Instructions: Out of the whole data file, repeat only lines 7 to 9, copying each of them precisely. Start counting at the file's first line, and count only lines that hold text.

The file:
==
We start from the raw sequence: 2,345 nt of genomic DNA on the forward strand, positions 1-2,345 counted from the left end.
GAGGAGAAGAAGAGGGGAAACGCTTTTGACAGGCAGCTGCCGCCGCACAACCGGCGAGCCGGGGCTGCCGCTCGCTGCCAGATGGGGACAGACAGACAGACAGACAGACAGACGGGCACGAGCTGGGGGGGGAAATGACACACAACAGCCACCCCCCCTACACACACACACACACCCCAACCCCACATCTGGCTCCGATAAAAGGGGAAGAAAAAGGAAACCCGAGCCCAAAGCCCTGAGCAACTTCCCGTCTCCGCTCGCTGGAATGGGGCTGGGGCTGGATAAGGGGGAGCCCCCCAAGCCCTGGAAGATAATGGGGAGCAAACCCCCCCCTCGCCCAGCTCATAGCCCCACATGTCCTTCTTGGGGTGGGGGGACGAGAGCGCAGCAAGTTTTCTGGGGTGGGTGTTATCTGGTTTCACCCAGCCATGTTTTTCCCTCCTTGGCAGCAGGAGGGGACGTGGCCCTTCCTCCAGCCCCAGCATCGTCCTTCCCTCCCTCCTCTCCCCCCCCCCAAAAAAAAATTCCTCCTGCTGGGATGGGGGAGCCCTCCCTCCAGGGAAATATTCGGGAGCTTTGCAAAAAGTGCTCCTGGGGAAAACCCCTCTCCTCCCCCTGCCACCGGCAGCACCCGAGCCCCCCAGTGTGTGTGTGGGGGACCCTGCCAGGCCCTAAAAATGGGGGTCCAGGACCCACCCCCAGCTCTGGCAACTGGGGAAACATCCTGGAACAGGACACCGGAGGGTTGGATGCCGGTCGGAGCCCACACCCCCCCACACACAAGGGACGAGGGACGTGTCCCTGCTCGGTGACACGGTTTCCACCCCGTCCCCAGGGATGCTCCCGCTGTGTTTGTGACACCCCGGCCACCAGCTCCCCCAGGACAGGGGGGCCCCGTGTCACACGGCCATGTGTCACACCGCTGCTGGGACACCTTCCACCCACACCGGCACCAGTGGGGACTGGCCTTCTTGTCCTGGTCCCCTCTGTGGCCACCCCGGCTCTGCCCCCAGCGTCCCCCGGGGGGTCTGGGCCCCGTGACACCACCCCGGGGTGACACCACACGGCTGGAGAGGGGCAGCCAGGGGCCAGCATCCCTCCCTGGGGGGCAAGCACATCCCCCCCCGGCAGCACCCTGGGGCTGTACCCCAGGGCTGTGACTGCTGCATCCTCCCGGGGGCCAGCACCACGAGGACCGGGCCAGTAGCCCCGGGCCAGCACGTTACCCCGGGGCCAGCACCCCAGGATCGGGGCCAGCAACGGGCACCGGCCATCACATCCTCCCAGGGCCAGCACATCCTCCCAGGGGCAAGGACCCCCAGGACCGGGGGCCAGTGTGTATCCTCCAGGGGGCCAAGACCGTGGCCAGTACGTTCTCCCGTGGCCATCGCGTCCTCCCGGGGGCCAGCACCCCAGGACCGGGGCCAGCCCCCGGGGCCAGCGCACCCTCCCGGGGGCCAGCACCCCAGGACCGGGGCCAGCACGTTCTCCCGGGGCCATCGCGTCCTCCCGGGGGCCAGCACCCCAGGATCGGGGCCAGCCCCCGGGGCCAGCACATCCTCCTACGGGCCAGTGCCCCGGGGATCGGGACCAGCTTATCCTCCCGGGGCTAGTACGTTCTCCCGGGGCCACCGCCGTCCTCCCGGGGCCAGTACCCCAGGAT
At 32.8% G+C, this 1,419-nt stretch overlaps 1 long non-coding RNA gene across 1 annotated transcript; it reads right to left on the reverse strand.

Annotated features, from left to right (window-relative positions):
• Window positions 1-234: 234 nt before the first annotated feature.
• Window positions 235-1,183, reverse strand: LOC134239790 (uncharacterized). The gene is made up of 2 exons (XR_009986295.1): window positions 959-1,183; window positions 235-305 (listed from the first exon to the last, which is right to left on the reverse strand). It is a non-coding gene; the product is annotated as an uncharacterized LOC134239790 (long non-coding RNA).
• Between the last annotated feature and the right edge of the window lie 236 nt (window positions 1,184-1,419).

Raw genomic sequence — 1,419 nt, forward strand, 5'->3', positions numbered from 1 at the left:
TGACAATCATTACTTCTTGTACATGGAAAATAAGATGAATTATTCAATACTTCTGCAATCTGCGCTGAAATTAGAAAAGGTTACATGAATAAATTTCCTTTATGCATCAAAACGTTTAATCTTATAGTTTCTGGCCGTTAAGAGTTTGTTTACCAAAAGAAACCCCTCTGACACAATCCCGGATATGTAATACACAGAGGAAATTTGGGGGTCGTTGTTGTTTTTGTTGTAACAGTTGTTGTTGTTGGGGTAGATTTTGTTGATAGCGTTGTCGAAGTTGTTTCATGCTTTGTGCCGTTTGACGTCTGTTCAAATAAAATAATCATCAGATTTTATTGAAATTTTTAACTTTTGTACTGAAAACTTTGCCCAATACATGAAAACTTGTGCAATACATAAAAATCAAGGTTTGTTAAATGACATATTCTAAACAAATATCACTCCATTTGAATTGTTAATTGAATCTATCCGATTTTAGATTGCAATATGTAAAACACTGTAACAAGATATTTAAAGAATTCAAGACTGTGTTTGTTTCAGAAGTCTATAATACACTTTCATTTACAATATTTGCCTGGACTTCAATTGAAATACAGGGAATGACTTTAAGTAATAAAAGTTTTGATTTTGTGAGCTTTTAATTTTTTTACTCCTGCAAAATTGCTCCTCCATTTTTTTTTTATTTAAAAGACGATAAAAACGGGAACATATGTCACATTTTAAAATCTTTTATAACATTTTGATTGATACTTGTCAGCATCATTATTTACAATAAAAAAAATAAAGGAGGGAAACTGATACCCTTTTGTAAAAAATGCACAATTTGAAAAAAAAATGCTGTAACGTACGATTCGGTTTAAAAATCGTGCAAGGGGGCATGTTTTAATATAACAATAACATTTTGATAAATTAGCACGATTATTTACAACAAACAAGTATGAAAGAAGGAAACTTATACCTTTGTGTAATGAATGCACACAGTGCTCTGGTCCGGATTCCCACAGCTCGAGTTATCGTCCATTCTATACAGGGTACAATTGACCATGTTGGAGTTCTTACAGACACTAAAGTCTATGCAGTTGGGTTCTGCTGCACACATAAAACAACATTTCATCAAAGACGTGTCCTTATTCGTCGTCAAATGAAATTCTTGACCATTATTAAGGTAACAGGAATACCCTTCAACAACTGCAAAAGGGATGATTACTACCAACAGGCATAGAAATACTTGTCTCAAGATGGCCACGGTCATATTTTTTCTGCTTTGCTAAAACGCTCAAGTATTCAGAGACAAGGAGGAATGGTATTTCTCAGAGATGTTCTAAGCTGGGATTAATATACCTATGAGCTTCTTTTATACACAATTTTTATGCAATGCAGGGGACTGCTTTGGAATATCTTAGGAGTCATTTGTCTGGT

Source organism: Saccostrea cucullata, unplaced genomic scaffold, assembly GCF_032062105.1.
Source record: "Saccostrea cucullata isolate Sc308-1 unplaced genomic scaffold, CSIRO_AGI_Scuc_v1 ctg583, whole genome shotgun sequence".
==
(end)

• Between the last annotated feature and the right edge of the window lie 236 nt (window positions 1,184-1,419).

Raw genomic sequence — 1,419 nt, forward strand, 5'->3', positions numbered from 1 at the left:
TGACAATCATTACTTCTTGTACATGGAAAATAAGATGAATTATTCAATACTTCTGCAATCTGCGCTGAAATTAGAAAAGGTTACATGAATAAATTTCCTTTATGCATCAAAACGTTTAATCTTATAGTTTCTGGCCGTTAAGAGTTTGTTTACCAAAAGAAACCCCTCTGACACAATCCCGGATATGTAATACACAGAGGAAATTTGGGGGTCGTTGTTGTTTTTGTTGTAACAGTTGTTGTTGTTGGGGTAGATTTTGTTGATAGCGTTGTCGAAGTTGTTTCATGCTTTGTGCCGTTTGACGTCTGTTCAAATAAAATAATCATCAGATTTTATTGAAATTTTTAACTTTTGTACTGAAAACTTTGCCCAATACATGAAAACTTGTGCAATACATAAAAATCAAGGTTTGTTAAATGACATATTCTAAACAAATATCACTCCATTTGAATTGTTAATTGAATCTATCCGATTTTAGATTGCAATATGTAAAACACTGTAACAAGATATTTAAAGAATTCAAGACTGTGTTTGTTTCAGAAGTCTATAATACACTTTCATTTACAATATTTGCCTGGACTTCAATTGAAATACAGGGAATGACTTTAAGTAATAAAAGTTTTGATTTTGTGAGCTTTTAATTTTTTTACTCCTGCAAAATTGCTCCTCCATTTTTTTTTTATTTAAAAGACGATAAAAACGGGAACATATGTCACATTTTAAAATCTTTTATAACATTTTGATTGATACTTGTCAGCATCATTATTTACAATAAAAAAAATAAAGGAGGGAAACTGATACCCTTTTGTAAAAAATGCACAATTTGAAAAAAAAATGCTGTAACGTACGATTCGGTTTAAAAATCGTGCAAGGGGGCATGTTTTAATATAACAATAACATTTTGATAAATTAGCACGATTATTTACAACAAACAAGTATGAAAGAAGGAAACTTATACCTTTGTGTAATGAATGCACACAGTGCTCTGGTCCGGATTCCCACAGCTCGAGTTATCGTCCATTCTATACAGGGTACAATTGACCATGTTGGAGTTCTTACAGACACTAAAGTCTATGCAGTTGGGTTCTGCTGCACACATAAAACAACATTTCATCAAAGACGTGTCCTTATTCGTCGTCAAATGAAATTCTTGACCATTATTAAGGTAACAGGAATACCCTTCAACAACTGCAAAAGGGATGATTACTACCAACAGGCATAGAAATACTTGTCTCAAGATGGCCACGGTCATATTTTTTCTGCTTTGCTAAAACGCTCAAGTATTCAGAGACAAGGAGGAATGGTATTTCTCAGAGATGTTCTAAGCTGGGATTAATATACCTATGAGCTTCTTTTATACACAATTTTTATGCAATGCAGGGGACTGCTTTGGAATATCTTAGGAGTCATTTGTCTGGT